Fantastic news everyone! Into The Velvet Darkness: A Celebration of Vincent Price is one of the nominees for Best Book of the Year in this year’s Rondo Hatton Classic Horror Awards, which honour the best in classic horror research, creativity and film preservations.
But in order for it to win, it needs your vote.
Can you please send off an email to firstname.lastname@example.org with – I vote for Into the Velvet Darkness: A Celebration of Vincent Price for Book of the Year – in the both the subject and message lines, and include your name in the message.
In rich husky tones, English actress Elizabeth Shepherd (Tomb of Ligeia, Damien: Omen II) brings a chilling sensuality to her reading of Edgar Allan Poe’s gothic romance on this brand new CD.
Published in 1838, the haunting tale revolves around an unknown narrator who is married to the enigmatic Ligeia – a woman with whom he is so in love with that she seems almost unreal in both appearance (her eyes are described as orbs, her hair like ravens, her lips blood-red) and intellect (she knows all about ‘forbidden’ wisdom, the metaphysical, and has a proficiency with classical languages).
But their love is suddenly cut short when Ligeia falls ill and dies. Grief-stricken, our narrator turns to opium and marries again – to the Lady Rowena. But Ligeia is always on his mind. And when Rowena also falls ill and dies, the painful memories of Ligeia come back to haunt him – so much so that he is horrified to witness Rowena coming back to life, now transformed as Ligeia…
There’s a wonderful androgynous quality to Elizabeth’s deeply rich tones as she take on the role of Poe’s ‘male’ narrator, and the way she describes the qualities of the titular character: a beautiful, passionate and intellectual woman, raven-haired and dark-eyed, feels quite sensual. Elizabeth also masterly brings out all of the anxieties and fears that our opium-smoking narrator endures, and it all comes to a chilling climax when he has his drug-induced hallucination, wherein he believes Ligeia has returned from the grave.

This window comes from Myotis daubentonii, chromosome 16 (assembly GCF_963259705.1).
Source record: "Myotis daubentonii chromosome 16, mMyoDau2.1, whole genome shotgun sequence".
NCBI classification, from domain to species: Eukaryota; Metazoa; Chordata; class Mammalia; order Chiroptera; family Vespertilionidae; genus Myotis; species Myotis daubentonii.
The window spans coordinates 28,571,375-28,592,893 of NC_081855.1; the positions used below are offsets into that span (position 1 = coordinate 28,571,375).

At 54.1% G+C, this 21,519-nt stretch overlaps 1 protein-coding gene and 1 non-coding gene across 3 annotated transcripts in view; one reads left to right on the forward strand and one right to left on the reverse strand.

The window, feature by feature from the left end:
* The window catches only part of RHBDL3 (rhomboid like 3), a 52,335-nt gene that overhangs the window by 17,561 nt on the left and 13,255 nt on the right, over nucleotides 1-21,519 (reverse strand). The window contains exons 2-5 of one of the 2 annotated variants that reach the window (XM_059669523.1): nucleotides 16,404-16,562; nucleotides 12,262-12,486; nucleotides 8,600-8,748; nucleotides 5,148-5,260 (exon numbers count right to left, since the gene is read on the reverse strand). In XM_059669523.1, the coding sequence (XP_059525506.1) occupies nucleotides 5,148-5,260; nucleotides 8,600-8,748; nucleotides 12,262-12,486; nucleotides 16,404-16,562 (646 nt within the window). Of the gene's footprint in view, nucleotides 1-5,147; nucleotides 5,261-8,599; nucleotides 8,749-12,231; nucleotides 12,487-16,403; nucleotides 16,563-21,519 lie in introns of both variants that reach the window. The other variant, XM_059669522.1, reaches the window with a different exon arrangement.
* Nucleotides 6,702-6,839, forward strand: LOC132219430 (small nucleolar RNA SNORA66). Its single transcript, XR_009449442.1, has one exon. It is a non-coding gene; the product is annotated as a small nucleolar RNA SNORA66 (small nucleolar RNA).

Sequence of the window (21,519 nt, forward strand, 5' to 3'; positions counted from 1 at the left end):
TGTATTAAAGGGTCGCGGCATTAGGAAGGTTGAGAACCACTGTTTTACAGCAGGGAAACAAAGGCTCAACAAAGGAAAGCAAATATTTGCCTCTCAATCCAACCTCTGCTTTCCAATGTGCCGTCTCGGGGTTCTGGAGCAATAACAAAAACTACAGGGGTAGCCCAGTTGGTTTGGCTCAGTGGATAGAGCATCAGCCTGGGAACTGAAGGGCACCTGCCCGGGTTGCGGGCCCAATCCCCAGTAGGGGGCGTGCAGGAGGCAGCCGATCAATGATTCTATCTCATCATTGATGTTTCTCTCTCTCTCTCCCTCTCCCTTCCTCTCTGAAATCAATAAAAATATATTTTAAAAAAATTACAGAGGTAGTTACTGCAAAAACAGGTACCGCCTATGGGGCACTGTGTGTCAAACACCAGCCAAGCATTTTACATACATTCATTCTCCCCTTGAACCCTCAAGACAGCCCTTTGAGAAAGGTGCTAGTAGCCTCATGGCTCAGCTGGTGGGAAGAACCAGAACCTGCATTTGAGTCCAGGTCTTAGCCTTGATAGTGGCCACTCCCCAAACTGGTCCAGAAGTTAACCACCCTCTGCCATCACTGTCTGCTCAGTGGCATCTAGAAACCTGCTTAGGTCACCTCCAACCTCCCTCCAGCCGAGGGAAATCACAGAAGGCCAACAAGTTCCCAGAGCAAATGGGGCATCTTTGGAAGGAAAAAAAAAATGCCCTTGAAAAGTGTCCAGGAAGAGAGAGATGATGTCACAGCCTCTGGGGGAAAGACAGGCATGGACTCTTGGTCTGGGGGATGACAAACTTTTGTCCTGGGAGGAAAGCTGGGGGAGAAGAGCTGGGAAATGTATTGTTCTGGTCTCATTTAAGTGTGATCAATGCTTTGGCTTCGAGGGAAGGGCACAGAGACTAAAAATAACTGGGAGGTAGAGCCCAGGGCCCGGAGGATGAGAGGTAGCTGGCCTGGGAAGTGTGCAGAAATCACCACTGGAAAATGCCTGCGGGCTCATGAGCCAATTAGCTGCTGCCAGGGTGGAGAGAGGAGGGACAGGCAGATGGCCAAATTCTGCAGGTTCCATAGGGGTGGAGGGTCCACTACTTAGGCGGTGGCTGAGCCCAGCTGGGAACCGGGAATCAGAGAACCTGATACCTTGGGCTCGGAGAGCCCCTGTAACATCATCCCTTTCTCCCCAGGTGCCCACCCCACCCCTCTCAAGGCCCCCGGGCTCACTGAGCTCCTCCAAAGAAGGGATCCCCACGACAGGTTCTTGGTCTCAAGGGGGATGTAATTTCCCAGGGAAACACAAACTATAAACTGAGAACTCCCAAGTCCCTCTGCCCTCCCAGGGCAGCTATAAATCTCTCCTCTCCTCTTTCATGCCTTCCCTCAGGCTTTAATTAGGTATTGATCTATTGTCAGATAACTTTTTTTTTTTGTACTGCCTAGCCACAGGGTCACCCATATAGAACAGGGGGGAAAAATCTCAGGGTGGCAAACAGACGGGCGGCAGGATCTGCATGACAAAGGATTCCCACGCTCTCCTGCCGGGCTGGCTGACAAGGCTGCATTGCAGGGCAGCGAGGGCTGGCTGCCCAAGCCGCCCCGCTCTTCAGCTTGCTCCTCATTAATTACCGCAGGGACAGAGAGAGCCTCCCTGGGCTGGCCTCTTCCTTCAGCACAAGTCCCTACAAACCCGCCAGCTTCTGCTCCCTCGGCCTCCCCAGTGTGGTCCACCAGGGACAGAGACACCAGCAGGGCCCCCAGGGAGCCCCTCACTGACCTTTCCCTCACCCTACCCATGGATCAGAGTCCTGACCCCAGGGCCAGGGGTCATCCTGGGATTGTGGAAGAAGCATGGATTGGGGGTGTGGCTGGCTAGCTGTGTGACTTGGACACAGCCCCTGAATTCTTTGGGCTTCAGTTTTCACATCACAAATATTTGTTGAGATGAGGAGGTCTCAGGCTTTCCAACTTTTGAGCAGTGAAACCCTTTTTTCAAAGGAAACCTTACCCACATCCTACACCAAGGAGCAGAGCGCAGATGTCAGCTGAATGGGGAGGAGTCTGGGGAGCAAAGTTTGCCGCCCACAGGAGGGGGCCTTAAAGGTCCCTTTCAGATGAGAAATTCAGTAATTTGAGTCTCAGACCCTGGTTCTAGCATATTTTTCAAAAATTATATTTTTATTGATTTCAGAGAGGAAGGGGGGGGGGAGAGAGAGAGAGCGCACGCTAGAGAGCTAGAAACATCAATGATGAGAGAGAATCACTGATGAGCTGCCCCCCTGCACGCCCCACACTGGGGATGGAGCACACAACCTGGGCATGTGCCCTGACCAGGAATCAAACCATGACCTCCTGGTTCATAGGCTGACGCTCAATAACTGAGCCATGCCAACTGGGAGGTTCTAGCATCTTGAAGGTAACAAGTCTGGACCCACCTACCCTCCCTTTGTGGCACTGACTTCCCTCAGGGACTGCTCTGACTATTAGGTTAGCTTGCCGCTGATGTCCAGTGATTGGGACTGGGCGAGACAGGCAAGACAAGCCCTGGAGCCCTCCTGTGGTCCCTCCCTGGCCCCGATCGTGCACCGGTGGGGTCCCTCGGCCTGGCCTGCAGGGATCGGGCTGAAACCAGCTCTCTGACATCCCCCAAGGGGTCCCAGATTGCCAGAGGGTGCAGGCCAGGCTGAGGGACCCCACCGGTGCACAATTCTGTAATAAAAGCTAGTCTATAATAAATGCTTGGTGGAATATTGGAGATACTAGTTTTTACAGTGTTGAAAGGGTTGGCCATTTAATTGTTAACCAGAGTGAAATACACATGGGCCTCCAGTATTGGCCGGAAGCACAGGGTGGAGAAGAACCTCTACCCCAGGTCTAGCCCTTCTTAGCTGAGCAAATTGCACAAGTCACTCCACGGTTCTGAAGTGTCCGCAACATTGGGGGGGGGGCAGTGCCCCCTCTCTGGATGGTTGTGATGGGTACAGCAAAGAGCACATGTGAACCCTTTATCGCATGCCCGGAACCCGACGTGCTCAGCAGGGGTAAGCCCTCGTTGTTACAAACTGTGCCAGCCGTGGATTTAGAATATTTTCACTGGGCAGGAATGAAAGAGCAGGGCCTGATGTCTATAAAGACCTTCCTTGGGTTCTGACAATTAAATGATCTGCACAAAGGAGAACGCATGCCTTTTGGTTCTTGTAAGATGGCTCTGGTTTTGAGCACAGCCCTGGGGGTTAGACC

Taking on Ligeia as her first spoken word project is great idea, especially as Elizabeth originally played both the Lady Rowena and the wilful Ligeia in Roger Corman’s final Poe adaptation, Tomb of Ligeia, starring Vincent Price.
In the film (which was released here in the UK on 6 December 1964), future Chinatown screenwriter Robert Towne expanded on Poe’s recurring themes about death and resurrection by incorporating elements of mesmerism and necrophilia; but he left in Poe’s fabricated quote attributed to the philosopher Joseph Glanvill, which fans of the film will be familiar with:
‘Man doth not yield himself to the angels, nor unto death utterly, save only through the weakness of his feeble will.’
Hearing Elizabeth utter those lines again is a real thrill – and will certainly send shivers down your spine. But there is more…
Poe’s tale also includes The Conqueror Worm, his five stanza allegorical poem about how mankind’s fate is controlled by unseen forces. The title was erroneously used by American International Pictures for the US release of 1968’s Witchfinder General in a bid to link the film to their Poe cycle, but Vincent Price did go on to perform it during his many college lecture tours and presentations – and one of those recordings can found on The Core’s 12″ green vinyl record (check it out here) alongside a super electronic score.
Recently, I had the honour of meeting with Elizabeth at the famed theatrical restaurant, Sardi’s, in New York. She was a special guest at a private dinner celebrating Vincent Price organised by myself and Victoria Price as part of our week-long ESC Tours Spooky New York programme. It was during this dinner that Elizabeth officially launched her CD release and, as a treat, she performed the poem to our dinner guests. Here it is in full.